Last Updated on
This is the place to search for places and things of interest to visit in Britain, by name, location, type, keyword – or just have a browse. It is a growing directory – 700+ entries as of October 2019. Most entries have links for further information.
East of England
Christ's College was first established as God's House in 1437 by William Byngham, a London parish priest, for training grammar school masters. However, its site was needed for King’s College, so it had to move to its present location in 1448. Lady Margaret Beaufort, mother of King Henry VII, decided to enlarge God's House and in 1505 the College was re-founded as Christ's College. Lady Margaret has been honoured ever since as the Foundress. You can spot her coat of arms on the gatehouse and as pictured. Christ's became one of the leading Puritan colleges of Elizabethan Cambridge. In 1625 it admitted the young John Milton. The Garden still boasts what is known as 'Milton's Mulberry Tree'. Charles Darwin is another famous old boy. Further noted alumni include JH Plumb, Lord Louis Mountbatten, Simon Schama, Roy Porter, Colin Dexter, CP Snow, Rowan Williams and Sacha Baron Cohen.
IWM Duxford is a historic RAF airfield also used by the United States Army Air Forces during the Second World War. It houses the Imperial War Museum's huge collection of historic aircraft and other large vehicles like tanks. Permanent exhibitions include the American Air Museum, Battle of Britain, Land Warfare and Historic Duxford (many of the buildings are original). You can get up close and personal with some of the most famous aircraft ever, including the Spitfire, Lancaster, Concorde and Vulcan. It's probably the best aviation collection and museum in the country, and enormous, so allow enough time. Air Shows are a regular feature and Duxford is also home to the Airborne Assault and Royal Anglian Museums.
One of three surviving original Eleanor Crosses of the 12 ordered by Edward I to commemorate his deceased wife, Eleanor. Eleanor died at Harby in 1290 and a cross was subsequently erected at every point where the cortege carrying her body rested on its journey to Westminster. The other three surviving crosses are at Geddington and Hardingstone in Northamptonshire; the final cross was at Charing, London. The Waltham Cross is in the centre of the town near the Pavilions Shopping Centre and has been heavily restored.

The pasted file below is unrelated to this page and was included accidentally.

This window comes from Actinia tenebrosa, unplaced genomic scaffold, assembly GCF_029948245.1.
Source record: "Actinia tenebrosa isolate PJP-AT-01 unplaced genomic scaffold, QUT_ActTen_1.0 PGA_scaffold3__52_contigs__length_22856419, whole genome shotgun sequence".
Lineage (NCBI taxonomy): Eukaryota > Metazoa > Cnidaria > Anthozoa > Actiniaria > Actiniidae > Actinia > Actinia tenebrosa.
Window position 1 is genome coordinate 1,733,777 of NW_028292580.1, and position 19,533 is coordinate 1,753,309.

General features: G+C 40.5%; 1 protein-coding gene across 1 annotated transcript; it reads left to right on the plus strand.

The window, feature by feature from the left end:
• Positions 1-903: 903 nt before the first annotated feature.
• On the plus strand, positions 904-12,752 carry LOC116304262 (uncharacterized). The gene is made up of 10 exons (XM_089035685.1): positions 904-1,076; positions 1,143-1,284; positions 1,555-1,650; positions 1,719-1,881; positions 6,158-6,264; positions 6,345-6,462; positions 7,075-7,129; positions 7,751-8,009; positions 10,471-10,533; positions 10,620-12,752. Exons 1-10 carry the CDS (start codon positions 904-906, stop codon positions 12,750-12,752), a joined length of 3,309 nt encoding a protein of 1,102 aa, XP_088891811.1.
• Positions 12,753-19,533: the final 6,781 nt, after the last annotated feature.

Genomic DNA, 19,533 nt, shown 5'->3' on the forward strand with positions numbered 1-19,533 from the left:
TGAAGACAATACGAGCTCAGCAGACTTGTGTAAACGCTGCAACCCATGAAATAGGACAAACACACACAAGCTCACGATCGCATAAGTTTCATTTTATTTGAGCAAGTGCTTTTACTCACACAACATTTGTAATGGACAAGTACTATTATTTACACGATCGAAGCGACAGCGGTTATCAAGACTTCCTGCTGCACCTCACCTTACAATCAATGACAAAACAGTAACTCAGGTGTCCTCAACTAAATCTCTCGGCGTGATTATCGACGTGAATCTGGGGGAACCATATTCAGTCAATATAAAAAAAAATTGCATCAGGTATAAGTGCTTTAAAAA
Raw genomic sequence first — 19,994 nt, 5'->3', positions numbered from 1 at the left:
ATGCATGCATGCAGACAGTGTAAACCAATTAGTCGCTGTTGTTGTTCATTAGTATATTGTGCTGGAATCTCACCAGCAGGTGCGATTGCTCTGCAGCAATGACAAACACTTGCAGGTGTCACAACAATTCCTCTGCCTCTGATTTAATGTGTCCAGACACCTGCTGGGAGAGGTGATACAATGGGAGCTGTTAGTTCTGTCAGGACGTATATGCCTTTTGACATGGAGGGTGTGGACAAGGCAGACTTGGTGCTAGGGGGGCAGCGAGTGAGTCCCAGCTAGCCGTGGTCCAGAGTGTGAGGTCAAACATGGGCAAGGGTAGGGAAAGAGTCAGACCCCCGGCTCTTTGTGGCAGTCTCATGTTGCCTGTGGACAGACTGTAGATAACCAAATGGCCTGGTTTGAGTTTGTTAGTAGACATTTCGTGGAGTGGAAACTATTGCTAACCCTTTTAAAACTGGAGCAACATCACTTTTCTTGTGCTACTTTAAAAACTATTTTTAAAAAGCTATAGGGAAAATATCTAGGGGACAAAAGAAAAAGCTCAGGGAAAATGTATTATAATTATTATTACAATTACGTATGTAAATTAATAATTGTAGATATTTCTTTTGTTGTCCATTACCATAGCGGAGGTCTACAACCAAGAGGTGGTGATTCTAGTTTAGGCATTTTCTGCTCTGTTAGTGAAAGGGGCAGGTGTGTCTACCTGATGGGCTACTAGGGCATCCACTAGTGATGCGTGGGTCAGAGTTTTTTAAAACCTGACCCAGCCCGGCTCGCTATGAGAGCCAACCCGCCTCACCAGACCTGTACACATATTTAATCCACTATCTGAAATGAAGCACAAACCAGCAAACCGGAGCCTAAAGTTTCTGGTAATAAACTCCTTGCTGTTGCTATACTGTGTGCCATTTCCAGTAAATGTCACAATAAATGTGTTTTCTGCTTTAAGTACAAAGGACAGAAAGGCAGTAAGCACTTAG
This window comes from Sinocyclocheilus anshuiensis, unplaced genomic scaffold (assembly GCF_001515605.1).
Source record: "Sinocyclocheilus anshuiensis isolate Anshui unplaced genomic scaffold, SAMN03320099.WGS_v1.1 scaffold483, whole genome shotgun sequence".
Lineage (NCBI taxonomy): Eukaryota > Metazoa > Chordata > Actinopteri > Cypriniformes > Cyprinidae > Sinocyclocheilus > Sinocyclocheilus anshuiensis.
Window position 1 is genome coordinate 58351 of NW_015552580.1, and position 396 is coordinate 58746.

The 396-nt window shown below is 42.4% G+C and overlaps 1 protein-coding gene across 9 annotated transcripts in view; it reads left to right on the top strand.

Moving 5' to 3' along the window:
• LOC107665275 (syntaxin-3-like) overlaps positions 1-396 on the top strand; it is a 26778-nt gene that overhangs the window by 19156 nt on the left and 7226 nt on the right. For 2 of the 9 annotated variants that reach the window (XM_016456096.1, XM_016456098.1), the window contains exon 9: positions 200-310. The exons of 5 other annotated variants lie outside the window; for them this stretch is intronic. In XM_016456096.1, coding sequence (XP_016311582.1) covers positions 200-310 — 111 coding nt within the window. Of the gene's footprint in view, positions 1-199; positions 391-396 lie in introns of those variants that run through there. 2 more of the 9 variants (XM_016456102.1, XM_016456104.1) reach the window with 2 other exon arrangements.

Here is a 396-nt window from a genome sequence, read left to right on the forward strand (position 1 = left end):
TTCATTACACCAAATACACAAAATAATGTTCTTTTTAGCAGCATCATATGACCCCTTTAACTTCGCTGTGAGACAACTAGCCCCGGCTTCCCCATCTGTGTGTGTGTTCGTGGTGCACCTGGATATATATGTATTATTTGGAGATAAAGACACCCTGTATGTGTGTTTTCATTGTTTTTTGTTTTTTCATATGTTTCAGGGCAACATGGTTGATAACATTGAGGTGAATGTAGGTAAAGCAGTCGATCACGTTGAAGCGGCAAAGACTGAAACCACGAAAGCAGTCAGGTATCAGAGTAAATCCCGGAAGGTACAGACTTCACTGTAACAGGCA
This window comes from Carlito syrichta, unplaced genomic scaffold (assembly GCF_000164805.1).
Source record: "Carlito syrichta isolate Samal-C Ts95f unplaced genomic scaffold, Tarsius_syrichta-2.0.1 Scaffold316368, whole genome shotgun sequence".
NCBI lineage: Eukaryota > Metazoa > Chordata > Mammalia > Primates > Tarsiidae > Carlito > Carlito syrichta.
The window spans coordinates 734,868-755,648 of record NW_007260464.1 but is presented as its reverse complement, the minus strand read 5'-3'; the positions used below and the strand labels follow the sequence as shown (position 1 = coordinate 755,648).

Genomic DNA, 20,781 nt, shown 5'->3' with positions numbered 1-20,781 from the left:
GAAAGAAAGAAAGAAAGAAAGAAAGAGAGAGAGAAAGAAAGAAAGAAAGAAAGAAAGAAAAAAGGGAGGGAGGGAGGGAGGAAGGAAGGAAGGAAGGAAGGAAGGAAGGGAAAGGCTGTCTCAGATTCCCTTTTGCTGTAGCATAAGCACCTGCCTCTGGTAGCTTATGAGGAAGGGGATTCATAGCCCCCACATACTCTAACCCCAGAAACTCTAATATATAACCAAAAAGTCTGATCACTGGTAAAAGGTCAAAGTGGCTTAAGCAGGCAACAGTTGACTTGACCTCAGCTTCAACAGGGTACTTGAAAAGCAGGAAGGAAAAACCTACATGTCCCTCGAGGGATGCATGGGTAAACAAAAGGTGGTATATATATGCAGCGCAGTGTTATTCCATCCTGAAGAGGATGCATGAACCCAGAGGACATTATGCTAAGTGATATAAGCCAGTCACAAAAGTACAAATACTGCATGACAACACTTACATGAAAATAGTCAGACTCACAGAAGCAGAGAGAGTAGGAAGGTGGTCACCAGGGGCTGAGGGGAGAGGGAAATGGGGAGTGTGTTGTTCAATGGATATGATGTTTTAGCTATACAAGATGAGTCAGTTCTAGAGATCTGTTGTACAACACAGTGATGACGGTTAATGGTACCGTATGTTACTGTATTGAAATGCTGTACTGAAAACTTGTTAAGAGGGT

Photo Nigel Cox via Wikimedia. Post code is approximate.
Ely Cathedral was founded by Queen Etheldreda in the 7th century on the site of an earlier church. Sacked by the Danes, it was re-founded by Benedictine monks in the 10th century. The present, magnificent yet serene, cathedral dates from 11th century, was heavily refurbished in the 19th century and is partly surrounded by parkland. Do not miss the amazing octagon tower, the ceilings and the Lady Chapel.
Part of Cambridge's student life since 1920 (and now on the tourist trail), Fitzbillies is a quality bakery and café, particularly famous for its Chelsea buns. When it became known that it was heading for bankruptcy in 2011, it was saved by Alison Wright when she saw a tweet by Stephen Fry, which said: “No! No! Say it ain’t so - not Fitzbillies? Why I tweeted a pic of one of their peerless Chelsea buns but a sixmonth ago”.
The Fitzwilliam Museum is the art and antiquities museum of the University of Cambridge. It was founded in 1816 with the legacy of the library and art collection of Richard FitzWilliam, 7th Viscount FitzWilliam. Its collections include antiquities from ancient Egypt, Greece and Rome; medieval and renaissance art; English and European pottery and glass, furniture, clocks, fans, armour; Chinese, Japanese and Korean art; coins and medals; literary and music manuscripts and rare printed books; paintings, including works by Titian, Rubens, Van Dyck, Canaletto, Hogarth, Gainsborough, Constable, Monet, Degas, Renoir, Cézanne and Picasso. The building itself is stunning too!
Flatford Mill and the area around it inspired the artist John Constable. The National Trust has a small exhibition nearby and there are waymarked walks which take in the places Constable knew, and painted. Guided tours are also available. Or you can hire a boat on the river Stour.
There is no public access to Flatford Mill or Willy Lott's House (pictured).
Framlingham is a late 12th century castle once owned by the Earls and Dukes of Norfolk. By the mid 16th century, it was in the hands of Mary Tudor, elder daughter of Henry VIII, and it was here that she gathered support and heard that she had been proclaimed queen in 1553. In the 17th century it became the local poorhouse. The imposing walls of the castle are still pretty much standing, though the other medieval buildings have gone. Unusually, it is possible to walk right round the walls at Framlingham, giving marvellous views. There is also a small exhibition on site and an interesting local museum, the Lanman Trust's Museum.
Great St Mary's (aka 'GSM') is a parish church and the University Church, the first home of the University in 1209. The present building dates from the 15th century. The Protestant reformer, Martin Bucer (1491-1551), preached here, was burnt nearby, and his ashes are interred in the church. Queen Elizabeth I visited the church and Stephen Hawking had his funeral service here. It is famous for its bells, which date from 1515, and its clock, installed in 1793. For a fee, visitors can climb the tower for fabulous views over the city. The picture is the view to the north, showing Gonville and Caius College in the foreground.
Preserved cold war bunker designed to help continue some semblance of government following nuclear attack. Also known as 'the secret nuclear bunker'. Not recommended.